As many of you know or have realized, I follow a vegan diet. I would also be the first to say that I am not the healthiest vegan out there. And I'd like to change that. But that isn't the point of this post.
One time long ago, in some Quaker meeting, a Friend once asked of another Friend (I believe it was John Woolman) of the evils of slavery: (something to the effect of) When do you wish us to lay down slavery? To stop owning slaves? This Friend's response was: Carry the burden as long as you can.
These words have such an incredibly strong effect on my way of thinking, of viewing the world. You might ask why the immediate response is not "Immediately! Slavery is awful and horrible and cannot be abided any longer." It is because, I believe, personal culpability and personal ownership over a decision was very important to him. People needed to understand in their hearts that the action was wrong. He set a personal example, by refusing to draw up legal documents transferring ownership of slaves amongst a wide variety of other actions, he spoke to others of how wrong it was, he refused to be served food by slaves in certain types of cups and plates (silver and such) because of the abuse of slaves to mine that ore. (I am referencing Wikipedia, so some of this may be false)
He travelled for long periods of time and often to spread his word that slavery was wrong, that Quakers should not be participating in the trade of other human beings. It is something that Quakers pride themselves on, that they were among the first to fully oppose slavery. John Woolman was one of the first of the first.
But back to the "Carry the burden as long as you can" statement. I have started thinking recently about this phrase in conjunction with my life as a vegan. I eat in a vegan life style (I ate six eggs last week from very healthy well cared for chickens in a backyard. Sue me.). Some parts of it, though, are not quite in line with a vegan viewpoint: I still eat cheerios and honeynut cheerios, both of General Mills, which, one of my vegan books claims, infuses their delicious cereal with some kind of ingredient that either is of animal or is made from animal product. So, not vegan. I know this.
I am well aware of this. But that doesn't stop me from eating them, because, I, personally, think they are delicious and I was unwilling to sacrifice it. Today, I realized that I shouldn't be eating honey nut cheerios, especially as honey was part of the name. So I will continue to eat cheerios, but this box of honey nut? It's going to be my last. I am laying down that aspect of the burden.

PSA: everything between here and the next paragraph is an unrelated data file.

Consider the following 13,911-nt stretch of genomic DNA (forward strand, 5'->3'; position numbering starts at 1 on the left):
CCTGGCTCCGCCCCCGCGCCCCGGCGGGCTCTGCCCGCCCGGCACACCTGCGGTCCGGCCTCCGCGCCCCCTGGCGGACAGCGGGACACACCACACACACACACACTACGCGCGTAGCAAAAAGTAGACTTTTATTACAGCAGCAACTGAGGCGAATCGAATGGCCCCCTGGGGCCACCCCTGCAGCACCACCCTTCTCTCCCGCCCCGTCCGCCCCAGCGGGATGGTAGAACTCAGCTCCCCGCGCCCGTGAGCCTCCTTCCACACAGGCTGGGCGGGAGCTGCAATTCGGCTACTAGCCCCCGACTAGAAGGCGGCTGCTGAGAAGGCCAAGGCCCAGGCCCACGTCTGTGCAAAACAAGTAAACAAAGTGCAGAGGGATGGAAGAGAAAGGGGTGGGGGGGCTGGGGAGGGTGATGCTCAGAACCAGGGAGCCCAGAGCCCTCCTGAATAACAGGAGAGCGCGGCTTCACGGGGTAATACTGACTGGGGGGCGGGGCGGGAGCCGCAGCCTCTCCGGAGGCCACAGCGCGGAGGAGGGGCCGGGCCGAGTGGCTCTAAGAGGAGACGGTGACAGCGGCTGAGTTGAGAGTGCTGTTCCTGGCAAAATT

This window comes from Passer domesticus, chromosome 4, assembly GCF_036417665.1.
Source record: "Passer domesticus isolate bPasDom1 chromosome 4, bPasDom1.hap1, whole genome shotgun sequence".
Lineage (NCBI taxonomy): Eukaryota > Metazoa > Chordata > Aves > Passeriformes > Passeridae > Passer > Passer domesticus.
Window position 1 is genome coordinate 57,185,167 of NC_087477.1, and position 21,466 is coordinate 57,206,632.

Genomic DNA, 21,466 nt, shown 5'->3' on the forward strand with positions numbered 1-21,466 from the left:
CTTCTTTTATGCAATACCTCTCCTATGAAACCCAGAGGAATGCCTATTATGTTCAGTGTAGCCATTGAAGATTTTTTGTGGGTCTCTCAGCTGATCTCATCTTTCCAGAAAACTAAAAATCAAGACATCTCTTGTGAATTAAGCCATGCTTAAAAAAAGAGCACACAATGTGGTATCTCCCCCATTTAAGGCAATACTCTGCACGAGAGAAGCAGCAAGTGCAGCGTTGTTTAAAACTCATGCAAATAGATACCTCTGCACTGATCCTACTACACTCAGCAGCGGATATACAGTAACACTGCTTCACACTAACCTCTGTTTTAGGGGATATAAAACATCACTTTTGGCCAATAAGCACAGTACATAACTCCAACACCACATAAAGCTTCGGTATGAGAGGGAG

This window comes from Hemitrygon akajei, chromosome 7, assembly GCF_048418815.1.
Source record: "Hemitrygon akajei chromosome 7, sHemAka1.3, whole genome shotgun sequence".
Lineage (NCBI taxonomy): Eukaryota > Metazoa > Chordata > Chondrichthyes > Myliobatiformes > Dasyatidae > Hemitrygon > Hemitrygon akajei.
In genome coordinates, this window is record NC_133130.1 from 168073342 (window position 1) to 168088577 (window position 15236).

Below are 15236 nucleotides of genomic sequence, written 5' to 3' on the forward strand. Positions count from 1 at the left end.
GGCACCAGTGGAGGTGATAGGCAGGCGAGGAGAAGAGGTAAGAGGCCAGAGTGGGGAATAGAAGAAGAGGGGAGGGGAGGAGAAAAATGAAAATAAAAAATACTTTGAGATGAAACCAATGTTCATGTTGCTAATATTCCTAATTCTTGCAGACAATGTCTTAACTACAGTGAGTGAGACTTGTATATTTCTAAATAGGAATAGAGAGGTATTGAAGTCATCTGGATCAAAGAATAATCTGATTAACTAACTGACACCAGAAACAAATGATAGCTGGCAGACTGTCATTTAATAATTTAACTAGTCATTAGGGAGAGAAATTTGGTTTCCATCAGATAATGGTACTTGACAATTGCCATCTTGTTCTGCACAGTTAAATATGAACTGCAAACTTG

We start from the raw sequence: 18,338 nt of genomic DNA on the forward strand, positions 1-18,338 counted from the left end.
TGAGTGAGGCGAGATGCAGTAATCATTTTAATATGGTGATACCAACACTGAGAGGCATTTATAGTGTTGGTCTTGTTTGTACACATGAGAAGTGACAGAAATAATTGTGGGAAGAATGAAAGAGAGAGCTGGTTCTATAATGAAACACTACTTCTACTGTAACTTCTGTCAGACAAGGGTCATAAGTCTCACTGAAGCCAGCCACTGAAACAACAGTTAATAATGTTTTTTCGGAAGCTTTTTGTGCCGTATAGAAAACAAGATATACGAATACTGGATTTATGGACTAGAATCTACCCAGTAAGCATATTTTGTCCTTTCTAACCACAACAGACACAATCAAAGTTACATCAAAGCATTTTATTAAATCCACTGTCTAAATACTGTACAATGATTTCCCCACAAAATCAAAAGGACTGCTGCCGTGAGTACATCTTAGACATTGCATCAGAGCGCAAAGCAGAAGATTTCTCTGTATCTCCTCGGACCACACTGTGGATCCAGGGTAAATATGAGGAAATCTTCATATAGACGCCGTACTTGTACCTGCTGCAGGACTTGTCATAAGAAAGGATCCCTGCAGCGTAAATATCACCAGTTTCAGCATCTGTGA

Another part of my non-vegan life is knitting. I refuse to give up wool in my knitting, quite frankly. I don't find myself horrified at the use of wool and so I'm quite fine with continuing to use it. There may come a day in which I am no longer willing to condone the practices of the wool industry, but it is not today and I doubt it will be tomorrow. I am still carrying that burden, because it is not so heavy that I can no longer carry it.
That being said, I also have pictures! And a recipe! For gluten free, vegan chocolate chip cookies!
I made these this afternoon after suddenly feeling motivated to make chocolate chip cookies that happened to be gluten free and vegan. As someone who does not eat gluten free all the time, but is vegan, I found myself casting around for gluten free recipes. I only found one that listed the variety of flours to use in a recipe (as opposed to a general baking mix you can buy in a store that pre-mixes a bunch of flours together) and was not happy, as it focused too much on one type of flour, in my opinion. What I have noticed in previous observations of gluten free recipes, is that good recipes tend to have a mix of flours. So I decided to do it myself.
The cookies look really nice, like real chocolate chip cookies, which I found promising. The taste was good, quite like most chocolate chip cookies, if slightly more bitter. As normal for gluten free, the texture.. left something to be desired. It wasn't awful, but it was definitely grainy. Overall, I'm pretty happy with my attempt!
Gluten Free Vegan Chocolate Chip Cookies
3/4 Cup Sweet White Sorghum flour
3/4 Cup White Rice Flour
1/4 Cup Chickpea flour
1/4 Cup Potato Startch
1/4 Cup Tapioca Flour
1 tsp xanthan gum
1 tsp vanilla
1/2 Cup Earth Balance, melted
3/4 Cup brown sugar
3/4 cup white sugar
~3 tablespoons almond (or other non-dairy) milk
1/2 tsp salt
1 tsp baking soda
Dash of cinnamon
Chocolate chips (Ghirardelli's semisweet are the only vegan ones I have access to. But whichever you have)
Now, usually, cookie doughs have you mix the liquid ingredients and the sugar first. I was so focused on finding a balance of flours that I just threw everything in together and mixed it, adding a little almond milk until it became the sticky crumbly texture that I figured was good for chocolate chip cookies.
Bake for 12-13 minutes until tops are just becoming golden. Let cool on cookie sheets for a few minutes before transferring.
For your viewing pleasure, a few dishes from ages ago: Havana beans and Rice:
Monkey bread, deconstructed
Black beans for the beans and rice. They look purple, which I find hilarious.